Harper’s 2018 RBA was .429. In other words, even in what was considered a bad full season because of his .247 batting average, Harper was a more complete batter whose real batting average was better than both than the top ten National League position players and his fellow new three hundred times over millionaire Manny Machado. (Last year’s American League MVP, Mookie Betts, shows a .459 RBA.)
And that’s without talking about something else that helps your team put runs on the board: the extra bases you take on followup knocks. Harper wasn’t as good at that last year as in seasons past, but lifetime he’s taken the extra base(s) on the followup knocks exactly half the time he’s reached base in the first place. (For a little perspective, Hall of Famer Rickey Henderson—the Man of Steal himself—did it 55 percent of the time he was on base . . . and Mike Trout does it 57 percent of the time.) He’s not waiting for you to hit one out of the yard to kick on the jets and fly.
(So why did Harper crater to a 1.3 wins above a replacement-level player last year? Easy: bad outfield defense. Even in a down season Harper was still worth 4.2 WAR as an offensive player, just below an All-Star’s level. But his defensive WAR was -3.2. Maybe the weight of the free agency season he’s just finished will be removed enough to clear his head in right field as well as all the way at the plate.*)
Now, who beside their new teams have been done the biggest favours by the Harper and Machado deals? One name seemed to spring to mind at once after Harper signed, and he’s due to hit free agency after the 2020 season.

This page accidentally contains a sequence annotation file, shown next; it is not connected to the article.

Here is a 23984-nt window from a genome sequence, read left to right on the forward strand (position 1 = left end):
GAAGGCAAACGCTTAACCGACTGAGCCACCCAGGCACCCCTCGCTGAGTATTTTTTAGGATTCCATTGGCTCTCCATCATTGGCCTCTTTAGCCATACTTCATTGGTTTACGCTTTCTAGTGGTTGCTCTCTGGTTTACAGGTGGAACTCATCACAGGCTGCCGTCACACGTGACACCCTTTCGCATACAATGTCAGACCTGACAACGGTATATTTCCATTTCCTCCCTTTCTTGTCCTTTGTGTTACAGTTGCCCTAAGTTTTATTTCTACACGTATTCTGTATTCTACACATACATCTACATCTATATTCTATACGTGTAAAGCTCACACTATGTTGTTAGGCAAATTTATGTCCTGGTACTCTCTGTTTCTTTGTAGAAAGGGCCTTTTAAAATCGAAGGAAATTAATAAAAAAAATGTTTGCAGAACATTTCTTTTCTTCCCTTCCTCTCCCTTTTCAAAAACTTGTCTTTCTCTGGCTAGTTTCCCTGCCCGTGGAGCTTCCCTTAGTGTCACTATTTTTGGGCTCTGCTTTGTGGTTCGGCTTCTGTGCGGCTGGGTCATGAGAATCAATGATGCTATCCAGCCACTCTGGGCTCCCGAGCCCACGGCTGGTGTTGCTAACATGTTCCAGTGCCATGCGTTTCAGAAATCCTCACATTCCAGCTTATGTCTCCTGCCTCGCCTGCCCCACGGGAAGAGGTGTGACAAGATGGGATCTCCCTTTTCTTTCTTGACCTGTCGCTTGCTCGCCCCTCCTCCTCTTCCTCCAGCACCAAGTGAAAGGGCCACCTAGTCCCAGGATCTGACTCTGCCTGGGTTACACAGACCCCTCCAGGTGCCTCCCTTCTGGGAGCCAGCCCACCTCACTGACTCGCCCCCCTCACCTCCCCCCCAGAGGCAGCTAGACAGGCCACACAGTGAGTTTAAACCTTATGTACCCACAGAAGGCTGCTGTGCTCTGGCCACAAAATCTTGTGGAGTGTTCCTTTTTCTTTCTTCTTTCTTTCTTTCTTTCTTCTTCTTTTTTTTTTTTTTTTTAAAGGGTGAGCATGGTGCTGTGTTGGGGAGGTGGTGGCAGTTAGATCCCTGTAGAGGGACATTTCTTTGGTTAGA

He’s been the best all-around player in baseball since his first full season. The question is long established that it’s just a question of when, not if he’s inducted into the Hall of Fame, assuming nothing drastic or tragic happens to him before he finishes his tenth major league season. And his 2018 was better than all the above in several ways last year even with missing time due to a thumb injury.
OK, you asked for it. Forty-five percent of Mike Trout’s 2018 hits went for extra bases, but his real batting average, according to the foregoing criteria, was . . . .507.
Mike Trout in 2018 was a more complete hitter doing that much more to help his team win—never mind that Angel fans continue to wish the organisation would build a team its and baseball’s best player can be proud of—than both leagues’ Most Valuable Players and their top-ten MVP finishers among position players.
The Angels had better get to serious work on a) building a team Trout can really be proud of; and, b) making him their Nolan Arenado and not letting him escape without a fight. And there isn’t a fan alive observing the Harper-Machado markets, questioning the sanity of either or both, who’d say Trout doesn’t deserve it even more.
* Postscript—Not long after writing and publishing this essay, I was reminded that Bryce Harper suffered a hyperextended left knee late in the 2017 season, and that the effects may have carried over long enough into the 2018 season to affect both his plate appearances—since the injury occurred, of course, on the leg off which he drives his batting—and his play in right field. Those who feared that he himself feared going for some balls or trying for some plays may well have forgotten that injury, as I did.